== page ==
LeGallais feels very confident in his future and that of the company, as well as in the return to live events. “The pandemic has caused us to rethink what we do and how we do it,” he says. “There will be new baselines that event producers will be looking for in their service providers and we feel that we’ll be able to meet those needs for them. I think between some generic growth, strategic partnerships, revised internal processes and some acquisition/expansion opportunities, we are in a good place.”
COVID has been devastating for the live events industry and both LeGallais and his wife picked up part time work where they could. Government support eventually came and although it helped, it didn’t cover everything. But they are optimistic about 2022. “There are lots of positive conversations beginning to happen throughout the industry and the fall 2021 saw some shows return,” says LeGallais. “And reports of a rebound in 2022 are all over the media. But much of this is out of our control and as much as we are planning every day and hopeful to be out on the show floors again, we know we may need to adapt some plans for the short term.”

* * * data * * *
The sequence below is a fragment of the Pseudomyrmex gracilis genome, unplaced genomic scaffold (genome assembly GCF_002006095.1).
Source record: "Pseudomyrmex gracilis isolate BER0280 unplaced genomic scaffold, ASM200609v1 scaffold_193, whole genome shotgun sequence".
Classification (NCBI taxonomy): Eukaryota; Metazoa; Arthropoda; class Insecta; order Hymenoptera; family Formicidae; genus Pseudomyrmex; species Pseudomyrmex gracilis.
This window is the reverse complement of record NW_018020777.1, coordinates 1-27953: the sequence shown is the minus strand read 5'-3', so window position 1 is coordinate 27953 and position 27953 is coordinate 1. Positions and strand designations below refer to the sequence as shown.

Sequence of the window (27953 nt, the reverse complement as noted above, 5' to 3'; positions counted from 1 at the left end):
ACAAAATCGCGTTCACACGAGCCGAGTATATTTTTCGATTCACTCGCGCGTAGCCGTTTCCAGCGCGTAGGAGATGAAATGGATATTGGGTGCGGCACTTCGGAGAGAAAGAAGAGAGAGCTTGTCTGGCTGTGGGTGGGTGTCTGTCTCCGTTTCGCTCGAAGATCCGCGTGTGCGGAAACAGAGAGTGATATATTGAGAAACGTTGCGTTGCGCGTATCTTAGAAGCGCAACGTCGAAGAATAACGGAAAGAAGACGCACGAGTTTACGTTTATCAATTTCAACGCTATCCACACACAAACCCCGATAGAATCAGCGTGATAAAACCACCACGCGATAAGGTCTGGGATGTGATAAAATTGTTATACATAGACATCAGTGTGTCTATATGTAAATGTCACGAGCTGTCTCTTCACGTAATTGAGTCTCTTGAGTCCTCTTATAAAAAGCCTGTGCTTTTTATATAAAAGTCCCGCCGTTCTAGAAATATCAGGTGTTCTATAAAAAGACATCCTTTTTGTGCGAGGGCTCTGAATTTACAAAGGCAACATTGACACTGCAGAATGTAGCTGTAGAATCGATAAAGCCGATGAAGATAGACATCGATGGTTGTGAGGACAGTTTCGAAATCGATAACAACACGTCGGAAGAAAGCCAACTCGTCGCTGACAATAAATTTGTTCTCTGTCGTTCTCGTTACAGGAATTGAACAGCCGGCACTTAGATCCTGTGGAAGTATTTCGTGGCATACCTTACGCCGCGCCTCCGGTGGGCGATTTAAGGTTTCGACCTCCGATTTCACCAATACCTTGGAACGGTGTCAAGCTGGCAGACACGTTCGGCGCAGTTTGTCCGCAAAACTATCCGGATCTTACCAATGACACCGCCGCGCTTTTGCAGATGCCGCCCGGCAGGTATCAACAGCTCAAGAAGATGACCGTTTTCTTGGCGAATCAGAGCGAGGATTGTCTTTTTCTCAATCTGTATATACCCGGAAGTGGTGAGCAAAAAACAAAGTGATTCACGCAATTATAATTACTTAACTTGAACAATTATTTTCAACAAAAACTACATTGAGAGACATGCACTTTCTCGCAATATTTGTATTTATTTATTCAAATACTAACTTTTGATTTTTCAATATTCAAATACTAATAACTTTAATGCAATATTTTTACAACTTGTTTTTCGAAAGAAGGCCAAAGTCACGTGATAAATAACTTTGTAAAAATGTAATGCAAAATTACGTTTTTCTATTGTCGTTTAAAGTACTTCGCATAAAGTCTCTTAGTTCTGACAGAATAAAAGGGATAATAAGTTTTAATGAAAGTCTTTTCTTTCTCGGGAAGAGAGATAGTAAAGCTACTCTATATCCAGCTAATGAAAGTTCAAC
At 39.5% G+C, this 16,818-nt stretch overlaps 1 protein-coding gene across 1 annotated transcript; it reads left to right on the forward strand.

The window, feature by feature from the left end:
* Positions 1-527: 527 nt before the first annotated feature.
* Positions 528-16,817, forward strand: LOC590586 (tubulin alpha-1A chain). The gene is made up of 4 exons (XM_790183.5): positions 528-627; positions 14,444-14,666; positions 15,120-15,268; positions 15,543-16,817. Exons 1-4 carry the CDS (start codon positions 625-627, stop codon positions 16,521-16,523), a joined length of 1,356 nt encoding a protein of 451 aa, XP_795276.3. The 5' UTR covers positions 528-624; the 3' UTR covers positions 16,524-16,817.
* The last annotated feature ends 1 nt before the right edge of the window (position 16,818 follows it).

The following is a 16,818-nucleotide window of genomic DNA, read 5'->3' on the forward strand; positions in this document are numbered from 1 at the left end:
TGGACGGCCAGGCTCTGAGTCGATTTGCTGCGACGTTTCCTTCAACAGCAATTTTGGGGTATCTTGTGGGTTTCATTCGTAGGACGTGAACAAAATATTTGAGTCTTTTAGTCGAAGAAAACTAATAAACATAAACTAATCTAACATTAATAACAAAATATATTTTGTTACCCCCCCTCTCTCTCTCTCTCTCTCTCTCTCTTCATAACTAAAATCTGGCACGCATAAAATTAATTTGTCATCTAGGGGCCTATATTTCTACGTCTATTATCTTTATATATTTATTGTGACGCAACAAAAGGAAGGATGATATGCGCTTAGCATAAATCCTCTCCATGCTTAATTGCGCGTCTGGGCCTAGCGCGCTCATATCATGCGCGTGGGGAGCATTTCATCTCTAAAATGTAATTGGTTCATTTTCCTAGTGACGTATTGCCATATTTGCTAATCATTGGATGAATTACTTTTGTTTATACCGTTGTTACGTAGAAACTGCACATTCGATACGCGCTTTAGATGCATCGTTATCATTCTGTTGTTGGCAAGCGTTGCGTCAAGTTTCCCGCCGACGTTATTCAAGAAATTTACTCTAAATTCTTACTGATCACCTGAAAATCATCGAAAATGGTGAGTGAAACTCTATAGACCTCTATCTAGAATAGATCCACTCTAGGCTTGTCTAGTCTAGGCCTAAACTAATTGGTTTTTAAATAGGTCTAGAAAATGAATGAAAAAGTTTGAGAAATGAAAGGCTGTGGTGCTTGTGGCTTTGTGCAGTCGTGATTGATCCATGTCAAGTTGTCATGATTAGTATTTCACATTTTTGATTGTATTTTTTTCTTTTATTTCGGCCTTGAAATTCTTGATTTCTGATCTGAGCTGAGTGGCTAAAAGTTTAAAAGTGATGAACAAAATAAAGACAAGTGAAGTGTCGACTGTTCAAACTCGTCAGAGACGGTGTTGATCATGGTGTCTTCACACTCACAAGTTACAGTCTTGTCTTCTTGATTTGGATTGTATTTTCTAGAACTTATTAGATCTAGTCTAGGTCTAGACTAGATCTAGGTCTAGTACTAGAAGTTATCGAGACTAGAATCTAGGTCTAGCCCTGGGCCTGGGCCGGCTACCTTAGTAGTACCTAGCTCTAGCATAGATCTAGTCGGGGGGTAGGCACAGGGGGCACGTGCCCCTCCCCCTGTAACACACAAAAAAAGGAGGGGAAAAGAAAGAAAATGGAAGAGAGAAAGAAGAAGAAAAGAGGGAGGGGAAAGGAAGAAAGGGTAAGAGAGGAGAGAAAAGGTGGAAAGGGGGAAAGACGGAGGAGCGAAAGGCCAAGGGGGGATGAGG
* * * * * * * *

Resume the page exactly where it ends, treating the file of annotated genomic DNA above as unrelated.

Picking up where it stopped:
“I think future opportunities for events lie in a hybrid event model, but not so much the virtual/in-person type,” he says. “Rather, there will be indoor/outdoor models. People need to gather in person. That’s where business happens and where relationships and memories are made. We think there’s good opportunity to expand our products and services to events that lend themselves to having an outdoor component.”
Find Boneyard online at bes.show, on Instagram at Life_in_the_boneyard and on Twitter @Boneyardbanter.